Daniel L. Anderson

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Daniel L. Anderson
Member of the Pennsylvania House of Representatives
from the 31st district
In office
January 1, 1991[1] – November 30, 1992[2]
Preceded by Brian D. Clark
Succeeded by David J. Steil
Personal details
Born (1968-09-20) September 20, 1968 (age 48)[3]
Pittsburgh, Pennsylvania, United States
Political party Republican
Residence Indiana Township, Allegheny County, Pennsylvania
Alma mater Penn State University
Robert Morris College
Occupation Real estate broker

Daniel L. Anderson (born September 20, 1968) is a former Republican member of the Pennsylvania House of Representatives.

Anderson graduated from Hampton High School and attended Penn State University for two years and Robert Morris College for one.[4] He then obtained his real-estate broker's license and worked for Howard Hanna Real Estate Services and managed property for Ray Anderson and Sons.[4]

He was first elected to represent the 31st legislative district in the Pennsylvania House of Representatives in 1990.[4][5] After the 1992 legislative redistricting, that district was merged with the 30th legislative district, which was represented by long-time incumbent Republican Rick Cessar.[4][6] After Cessar defeated Anderson in the Republican primary, Anderson sought to run in the general election as an independent, but was blocked by the Bureau of Commissions, Elections and Legislation, based on a state law preventing independent candidacies by individuals who held another party's registration at the time of the primary.[4]

In 1994, he again ran for the 30th legislative district in the Pennsylvania House of Representatives following the retirement of incumbent Rick Cessar.[7][8] He lost the Republican primary to 28-year-old Jeff Habay. In 2000, Anderson and a former Habay staffer initiated campaign audit proceedings that would eventually lead to a Habay being convicted in 2005 on ethics law violations.[8] In May 2004, during that trial Habay filed a false police report claiming that Anderson had mailed him anthrax.[9]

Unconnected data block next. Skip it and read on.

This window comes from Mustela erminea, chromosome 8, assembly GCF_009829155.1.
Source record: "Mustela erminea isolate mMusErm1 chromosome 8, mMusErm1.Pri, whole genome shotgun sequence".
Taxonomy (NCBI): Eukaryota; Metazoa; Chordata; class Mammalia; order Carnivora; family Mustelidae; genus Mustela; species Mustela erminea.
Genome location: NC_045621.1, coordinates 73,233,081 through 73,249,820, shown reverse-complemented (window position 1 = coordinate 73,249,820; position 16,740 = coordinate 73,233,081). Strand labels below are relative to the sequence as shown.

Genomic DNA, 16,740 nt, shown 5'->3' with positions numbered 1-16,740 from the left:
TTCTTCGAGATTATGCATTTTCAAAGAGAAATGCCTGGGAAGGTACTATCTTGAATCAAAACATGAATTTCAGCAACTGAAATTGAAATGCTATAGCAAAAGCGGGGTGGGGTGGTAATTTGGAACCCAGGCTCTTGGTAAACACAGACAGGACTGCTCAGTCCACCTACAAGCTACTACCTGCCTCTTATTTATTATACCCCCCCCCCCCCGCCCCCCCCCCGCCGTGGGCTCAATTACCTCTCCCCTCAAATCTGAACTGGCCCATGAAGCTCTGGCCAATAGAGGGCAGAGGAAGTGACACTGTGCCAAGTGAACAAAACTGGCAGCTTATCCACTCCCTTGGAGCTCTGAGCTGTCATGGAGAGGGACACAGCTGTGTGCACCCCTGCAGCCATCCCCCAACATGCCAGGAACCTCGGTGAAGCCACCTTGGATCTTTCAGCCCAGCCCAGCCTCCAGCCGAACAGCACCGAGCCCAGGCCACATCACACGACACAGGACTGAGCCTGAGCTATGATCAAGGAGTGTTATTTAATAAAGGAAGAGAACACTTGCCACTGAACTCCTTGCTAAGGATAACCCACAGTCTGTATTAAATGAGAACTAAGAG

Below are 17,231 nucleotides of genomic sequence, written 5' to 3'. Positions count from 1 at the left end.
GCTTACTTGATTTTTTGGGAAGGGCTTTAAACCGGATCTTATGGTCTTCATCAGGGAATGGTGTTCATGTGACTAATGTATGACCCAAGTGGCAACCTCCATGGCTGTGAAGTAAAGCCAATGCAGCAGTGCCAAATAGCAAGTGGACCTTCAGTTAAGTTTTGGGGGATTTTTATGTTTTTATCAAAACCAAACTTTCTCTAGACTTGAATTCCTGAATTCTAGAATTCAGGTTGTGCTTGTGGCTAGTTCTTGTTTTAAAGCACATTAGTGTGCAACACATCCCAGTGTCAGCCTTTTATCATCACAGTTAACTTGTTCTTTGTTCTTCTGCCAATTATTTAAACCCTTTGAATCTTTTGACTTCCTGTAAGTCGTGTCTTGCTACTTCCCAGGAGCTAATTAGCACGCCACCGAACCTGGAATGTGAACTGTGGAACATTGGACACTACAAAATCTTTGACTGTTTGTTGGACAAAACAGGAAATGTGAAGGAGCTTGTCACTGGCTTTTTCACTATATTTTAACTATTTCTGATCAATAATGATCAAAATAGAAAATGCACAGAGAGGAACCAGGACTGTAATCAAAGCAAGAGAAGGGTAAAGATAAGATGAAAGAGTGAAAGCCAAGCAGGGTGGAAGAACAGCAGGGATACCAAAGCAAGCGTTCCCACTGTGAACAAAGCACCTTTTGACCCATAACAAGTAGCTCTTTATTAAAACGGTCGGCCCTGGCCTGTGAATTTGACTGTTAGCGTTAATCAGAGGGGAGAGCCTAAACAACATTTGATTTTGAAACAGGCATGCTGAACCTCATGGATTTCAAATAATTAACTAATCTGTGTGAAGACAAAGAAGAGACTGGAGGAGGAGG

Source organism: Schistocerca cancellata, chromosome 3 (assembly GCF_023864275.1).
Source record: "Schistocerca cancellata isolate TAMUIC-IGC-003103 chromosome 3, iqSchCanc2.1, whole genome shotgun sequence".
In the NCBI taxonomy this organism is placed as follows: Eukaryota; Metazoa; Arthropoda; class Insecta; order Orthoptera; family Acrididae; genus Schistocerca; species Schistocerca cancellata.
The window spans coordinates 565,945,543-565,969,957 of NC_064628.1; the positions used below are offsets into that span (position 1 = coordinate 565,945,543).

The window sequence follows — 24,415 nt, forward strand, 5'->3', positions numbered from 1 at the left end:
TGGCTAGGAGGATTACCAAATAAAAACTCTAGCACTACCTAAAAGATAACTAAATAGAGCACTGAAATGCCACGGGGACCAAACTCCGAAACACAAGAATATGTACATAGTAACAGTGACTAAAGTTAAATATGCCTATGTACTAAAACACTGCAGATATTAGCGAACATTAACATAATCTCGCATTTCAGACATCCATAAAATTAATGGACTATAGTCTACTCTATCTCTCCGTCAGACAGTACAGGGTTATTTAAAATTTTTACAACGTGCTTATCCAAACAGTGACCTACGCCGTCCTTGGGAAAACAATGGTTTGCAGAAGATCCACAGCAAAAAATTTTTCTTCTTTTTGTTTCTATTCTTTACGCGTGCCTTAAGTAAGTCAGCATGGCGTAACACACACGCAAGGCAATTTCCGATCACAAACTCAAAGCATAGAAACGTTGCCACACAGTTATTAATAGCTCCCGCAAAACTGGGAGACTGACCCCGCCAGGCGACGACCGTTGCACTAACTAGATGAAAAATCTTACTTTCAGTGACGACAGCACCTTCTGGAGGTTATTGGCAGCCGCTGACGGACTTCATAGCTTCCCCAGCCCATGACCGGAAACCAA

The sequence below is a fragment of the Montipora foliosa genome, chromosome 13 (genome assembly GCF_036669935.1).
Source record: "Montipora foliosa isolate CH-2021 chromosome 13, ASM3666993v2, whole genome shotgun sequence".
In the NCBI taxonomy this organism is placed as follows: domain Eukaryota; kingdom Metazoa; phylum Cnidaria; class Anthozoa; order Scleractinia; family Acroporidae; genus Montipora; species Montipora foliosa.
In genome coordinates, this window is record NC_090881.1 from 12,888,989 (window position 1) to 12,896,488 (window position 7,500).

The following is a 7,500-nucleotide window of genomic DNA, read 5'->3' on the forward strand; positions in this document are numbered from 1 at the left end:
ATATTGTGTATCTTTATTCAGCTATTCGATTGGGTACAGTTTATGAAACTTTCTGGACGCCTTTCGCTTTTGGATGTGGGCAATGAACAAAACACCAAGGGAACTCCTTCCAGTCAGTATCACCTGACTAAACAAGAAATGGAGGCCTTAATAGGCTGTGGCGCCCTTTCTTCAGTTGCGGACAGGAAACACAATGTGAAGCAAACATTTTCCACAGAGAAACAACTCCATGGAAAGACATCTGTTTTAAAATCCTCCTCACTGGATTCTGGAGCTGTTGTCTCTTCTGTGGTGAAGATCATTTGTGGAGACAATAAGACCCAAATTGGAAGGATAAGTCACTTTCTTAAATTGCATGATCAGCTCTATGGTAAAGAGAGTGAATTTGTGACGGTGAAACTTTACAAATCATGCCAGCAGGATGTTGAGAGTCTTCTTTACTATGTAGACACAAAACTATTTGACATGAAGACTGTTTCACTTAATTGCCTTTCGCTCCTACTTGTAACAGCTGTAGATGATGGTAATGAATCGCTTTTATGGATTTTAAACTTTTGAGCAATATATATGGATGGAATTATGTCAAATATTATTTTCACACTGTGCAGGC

He is the Township Manager for Indiana Township, Allegheny County, Pennsylvania[10][11]


  1. ^ "SESSION OF 1991 - 175TH OF THE GENERAL ASSEMBLY - No. 1" (PDF). Legislative Journal. Pennsylvania House of Representatives. 1991-01-01. 
  2. ^ Per Article II, Section 2 of the Pennsylvania Constitution, the legislative session ended on November 30, 1992
  3. ^ DiFlaviana, K.; Pennsylvania; Pennsylvania. Dept. of Property and Supplies; Pennsylvania. Bureau of Publications (1991). The Pennsylvania Manual. 110. Department of Property and Supplies for the Commonwealth of Pennsylvania. Retrieved 2014-12-27. 
  4. ^ a b c d e Pitz, Marylynne (April 6, 1994). "GOP Features Battle of '20-Somethings'". Pittsburgh Post-Gazette. P.G. Publishing Co. 
  5. ^ Cox, Harold (12 October 2004). "Pennsylvania House of Representatives - 1991-1992" (PDF). Wilkes University Election Statistics Project. wilkes University. 
  6. ^ "Pittsburgh Post-Gazette - Google News Archive Search". news.google.com. Retrieved 2014-12-27. 
  7. ^ "Post-Gazette.com". Pittsburgh Post-Gazette. 1994-04-06. Retrieved 2014-12-27. 
  8. ^ a b Blazina, Ed (2005-04-05). "Habay's political future in doubt". Pittsburgh Post Gazette. PG Publishing Co., Inc. 
  9. ^ Banks, Banks (2007-05-01). "Habay gets jail for violating ethics laws". Pittsburgh Post Gazette. PG Publishing Co., Inc. 
  10. ^ "Indiana Township". Pittsburgh Tribune Review. The Tribune-Review Publishing Co. 2006-09-16. Retrieved 2009-06-24. Township manager: Dan Anderson 
  11. ^ "Hopefuls smelling the death of Rep. Jeff Habay's career | TribLIVE". pittsburghlive.com. Retrieved 2014-12-27.